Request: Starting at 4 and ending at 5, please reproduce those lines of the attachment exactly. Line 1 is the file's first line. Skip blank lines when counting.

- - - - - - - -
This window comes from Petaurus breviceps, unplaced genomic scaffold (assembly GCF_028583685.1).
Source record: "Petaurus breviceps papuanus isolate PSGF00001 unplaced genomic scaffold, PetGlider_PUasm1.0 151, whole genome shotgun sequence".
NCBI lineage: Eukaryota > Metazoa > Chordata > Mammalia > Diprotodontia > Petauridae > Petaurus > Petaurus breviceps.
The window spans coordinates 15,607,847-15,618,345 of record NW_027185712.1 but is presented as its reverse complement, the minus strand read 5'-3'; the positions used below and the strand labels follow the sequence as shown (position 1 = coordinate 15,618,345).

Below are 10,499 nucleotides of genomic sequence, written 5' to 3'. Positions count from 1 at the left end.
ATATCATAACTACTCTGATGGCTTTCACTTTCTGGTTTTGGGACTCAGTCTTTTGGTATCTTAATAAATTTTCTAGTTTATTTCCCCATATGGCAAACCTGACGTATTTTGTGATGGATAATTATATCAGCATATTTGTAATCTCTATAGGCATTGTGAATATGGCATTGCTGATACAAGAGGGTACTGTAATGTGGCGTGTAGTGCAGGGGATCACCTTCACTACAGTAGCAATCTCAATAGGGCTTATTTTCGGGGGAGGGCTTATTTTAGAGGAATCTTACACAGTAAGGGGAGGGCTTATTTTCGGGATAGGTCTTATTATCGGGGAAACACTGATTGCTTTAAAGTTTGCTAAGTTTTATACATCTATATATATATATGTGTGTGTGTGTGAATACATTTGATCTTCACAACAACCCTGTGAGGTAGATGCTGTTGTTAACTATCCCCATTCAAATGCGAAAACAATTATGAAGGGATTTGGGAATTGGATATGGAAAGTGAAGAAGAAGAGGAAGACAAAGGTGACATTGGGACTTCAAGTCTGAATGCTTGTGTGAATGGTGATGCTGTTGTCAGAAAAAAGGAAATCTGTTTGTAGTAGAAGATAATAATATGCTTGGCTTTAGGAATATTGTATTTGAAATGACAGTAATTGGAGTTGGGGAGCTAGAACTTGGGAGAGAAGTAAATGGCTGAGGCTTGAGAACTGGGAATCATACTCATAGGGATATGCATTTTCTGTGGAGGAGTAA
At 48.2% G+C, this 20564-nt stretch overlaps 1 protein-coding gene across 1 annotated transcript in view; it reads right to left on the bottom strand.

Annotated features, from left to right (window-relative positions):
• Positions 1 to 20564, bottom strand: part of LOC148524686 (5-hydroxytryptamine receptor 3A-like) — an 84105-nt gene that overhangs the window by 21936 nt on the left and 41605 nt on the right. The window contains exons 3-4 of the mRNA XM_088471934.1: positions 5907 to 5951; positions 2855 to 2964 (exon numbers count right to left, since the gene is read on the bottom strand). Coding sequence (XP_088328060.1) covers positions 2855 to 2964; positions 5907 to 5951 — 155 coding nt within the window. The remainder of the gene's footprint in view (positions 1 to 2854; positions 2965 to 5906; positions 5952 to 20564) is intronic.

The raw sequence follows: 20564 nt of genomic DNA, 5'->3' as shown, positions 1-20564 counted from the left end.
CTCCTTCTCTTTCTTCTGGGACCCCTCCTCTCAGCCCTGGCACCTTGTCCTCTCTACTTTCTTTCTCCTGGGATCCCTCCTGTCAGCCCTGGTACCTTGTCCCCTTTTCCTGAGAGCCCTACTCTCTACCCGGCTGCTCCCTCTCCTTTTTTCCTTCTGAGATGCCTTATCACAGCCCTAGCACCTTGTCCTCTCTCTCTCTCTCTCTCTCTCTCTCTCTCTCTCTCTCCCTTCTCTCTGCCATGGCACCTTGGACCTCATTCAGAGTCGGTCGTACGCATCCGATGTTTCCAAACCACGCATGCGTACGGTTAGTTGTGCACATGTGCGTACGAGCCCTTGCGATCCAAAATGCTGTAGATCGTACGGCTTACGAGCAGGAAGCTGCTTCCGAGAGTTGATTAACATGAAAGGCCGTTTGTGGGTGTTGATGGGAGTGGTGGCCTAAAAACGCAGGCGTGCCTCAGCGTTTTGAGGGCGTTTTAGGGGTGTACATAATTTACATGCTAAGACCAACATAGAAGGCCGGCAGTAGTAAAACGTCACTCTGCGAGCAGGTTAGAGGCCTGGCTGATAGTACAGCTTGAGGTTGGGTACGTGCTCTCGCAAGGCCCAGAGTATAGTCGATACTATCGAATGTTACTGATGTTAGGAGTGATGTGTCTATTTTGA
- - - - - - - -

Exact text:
The window spans coordinates 15,607,847-15,618,345 of record NW_027185712.1 but is presented as its reverse complement, the minus strand read 5'-3'; the positions used below and the strand labels follow the sequence as shown (position 1 = coordinate 15,618,345).

Below are 10,499 nucleotides of genomic sequence, written 5' to 3'. Positions count from 1 at the left end.